Table 1. Schedule.
|1||Launch|| ||2 weeks|
|2||Negotiations and Plan Development|| ||3 weeks|
|3||Construction|| ||2 months|
|4||The End of the Project|| ||2 weeks (or more if necessary)|
Legal or Ethical Issues
Since the collaboration with the authorities, as well as possible collaboration with other companies, is involved, legal issues should be taken into account. The corresponding agreements should be signed between the company and its partners or the authorities. Safety and financial issues should receive the most attention. The company should also make sure that the legal rights of people or environmental norms and regulations will not be violated (Kolk, 2016).
For instance, the construction of new roads cannot be carried out without permission from the community. Being a responsible corporate citizen, the company should ensure that individuals and their property will not be damaged. There have been many cases when authorities violate individuals’ rights when working on such projects as the development of the infrastructure. It is also necessary to make every message ethically sensitive to help people cope with their constraints.
The successful implementation of the communication plan is associated with the use of an effective control strategy (Egan, 2014). The marketing department will be responsible for the implementation and control of the communication plan. As for the control strategy, such aspects as schedule and the content will be central. It is essential to make sure that every stage is implemented promptly. Importantly, the content and even the emotional load of the communication should be analyzed.
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It is necessary to make sure that the data provided are relevant and accurate. People are not interested in the number of materials used, but it can be beneficial to highlight the number of employees involved especially if these are local people. This information will contribute to the development of a favorable image as it will be clear that the company helps local people find employment and provide for their families during such a difficult period.
Apart from the delivery of information concerning the progress of the construction, it is necessary to share data concerning financial issues. Some of these messages can be delivered through social networks and the corporate website (Eberle et al., 2013). Such information can include the overall or approximate sum of funds donated to construct roads and associated facilities. However, particular transactions between the company and local authorities, or the company and its partners should be shared through the corporate email. The confidentiality of the data should be ensured.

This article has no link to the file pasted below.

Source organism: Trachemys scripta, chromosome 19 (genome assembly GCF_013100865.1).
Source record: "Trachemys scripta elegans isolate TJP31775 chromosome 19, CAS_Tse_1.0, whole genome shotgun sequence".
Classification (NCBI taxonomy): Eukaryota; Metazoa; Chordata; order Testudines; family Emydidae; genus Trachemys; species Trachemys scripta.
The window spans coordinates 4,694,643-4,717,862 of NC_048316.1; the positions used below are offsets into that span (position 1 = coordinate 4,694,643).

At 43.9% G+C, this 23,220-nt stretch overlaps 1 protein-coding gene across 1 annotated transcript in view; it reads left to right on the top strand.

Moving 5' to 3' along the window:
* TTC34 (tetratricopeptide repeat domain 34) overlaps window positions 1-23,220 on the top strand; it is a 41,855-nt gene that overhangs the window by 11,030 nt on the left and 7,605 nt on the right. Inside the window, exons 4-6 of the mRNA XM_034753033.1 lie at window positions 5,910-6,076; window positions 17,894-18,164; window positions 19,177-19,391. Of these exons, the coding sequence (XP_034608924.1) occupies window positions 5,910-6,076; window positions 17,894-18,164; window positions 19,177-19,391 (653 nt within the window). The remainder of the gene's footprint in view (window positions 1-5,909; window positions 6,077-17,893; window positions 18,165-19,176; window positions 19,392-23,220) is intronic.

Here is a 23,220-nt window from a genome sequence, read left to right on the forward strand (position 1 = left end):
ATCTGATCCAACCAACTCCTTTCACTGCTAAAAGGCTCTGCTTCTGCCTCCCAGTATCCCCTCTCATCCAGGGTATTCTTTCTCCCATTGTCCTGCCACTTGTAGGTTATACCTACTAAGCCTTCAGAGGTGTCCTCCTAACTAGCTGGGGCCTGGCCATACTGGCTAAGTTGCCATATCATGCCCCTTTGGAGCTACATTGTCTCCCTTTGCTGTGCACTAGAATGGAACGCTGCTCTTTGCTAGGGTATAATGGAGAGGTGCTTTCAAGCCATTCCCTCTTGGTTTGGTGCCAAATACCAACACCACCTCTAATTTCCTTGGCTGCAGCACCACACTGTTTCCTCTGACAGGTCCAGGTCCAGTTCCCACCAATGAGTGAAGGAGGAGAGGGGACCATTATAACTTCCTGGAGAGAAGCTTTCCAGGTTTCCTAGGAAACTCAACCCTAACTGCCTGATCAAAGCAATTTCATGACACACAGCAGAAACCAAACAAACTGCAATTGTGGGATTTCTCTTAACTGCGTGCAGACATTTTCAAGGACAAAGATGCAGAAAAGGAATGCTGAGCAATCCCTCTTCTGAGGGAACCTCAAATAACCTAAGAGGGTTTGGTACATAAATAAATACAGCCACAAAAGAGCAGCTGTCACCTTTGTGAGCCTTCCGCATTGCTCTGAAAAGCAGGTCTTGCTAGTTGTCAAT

If any ethical issues occur, it is crucial to share the way these problems have been resolved. Again, the media to deliver such messages will differ. For instance, some cases known to the public should be described and discussed through social networks and the company’s official website. However, if the issue involves representatives of partners or local authorities, it is vital to discuss the way to share information concerning the issue with the parties involved.
Finally, every project finishes with its evaluation. The company should assess the outcomes of the communication strategy. The evaluation can be goal-based. In simple terms, it is necessary to identify whether the objectives set at the beginning of the project have been achieved. It is necessary to carry out some research. At the beginning and the end of the project, a survey aimed at exploring people’s attitudes towards the company should be carried out. The research can be implemented with the help of various digital tools, so there is no need in involving third parties.
The outcomes of any communications project should be consistent with the organizational mission (Egan, 2014). The company’s mission is to contribute to the development of local communities and minimizing the negative footprint the company can make. Therefore, when evaluating the project’s outcomes, it is essential to pay attention to people’s attitudes towards the company and the project, the environment, and their community. It is also important to explore the channels people used to learn about the project, share opinions, information, etc. This evaluation will help identify the effectiveness of the project. The results of this evaluation should be taken into account when developing similar projects so some changes to the communications policy can also be needed.
Bray, R. (2002). Spin works! Spin academy. Web.
Crane, A., & Matten, D. (2016). Business ethics. Oxford, England: Oxford University Press.
Eberle, D., Berens, G., & Li, T. (2013). The impact of interactive corporate social responsibility communication on corporate reputation. Journal of Business Ethics, 118(4), 731-746.
Egan, J. (2014). Marketing communications. Thousand Oaks, CA: SAGE.
Kolk, A. (2016). The social responsibility of international business: From ethics and the environment to CSR and sustainable development. Journal of World Business, 51(1), 23-34.
Skard, S., & Thorbjørnsen, H. (2013). Is publicity always better than advertising? The role of brand reputation in communicating corporate social responsibility. Journal of Business Ethics, 124(1), 149-160.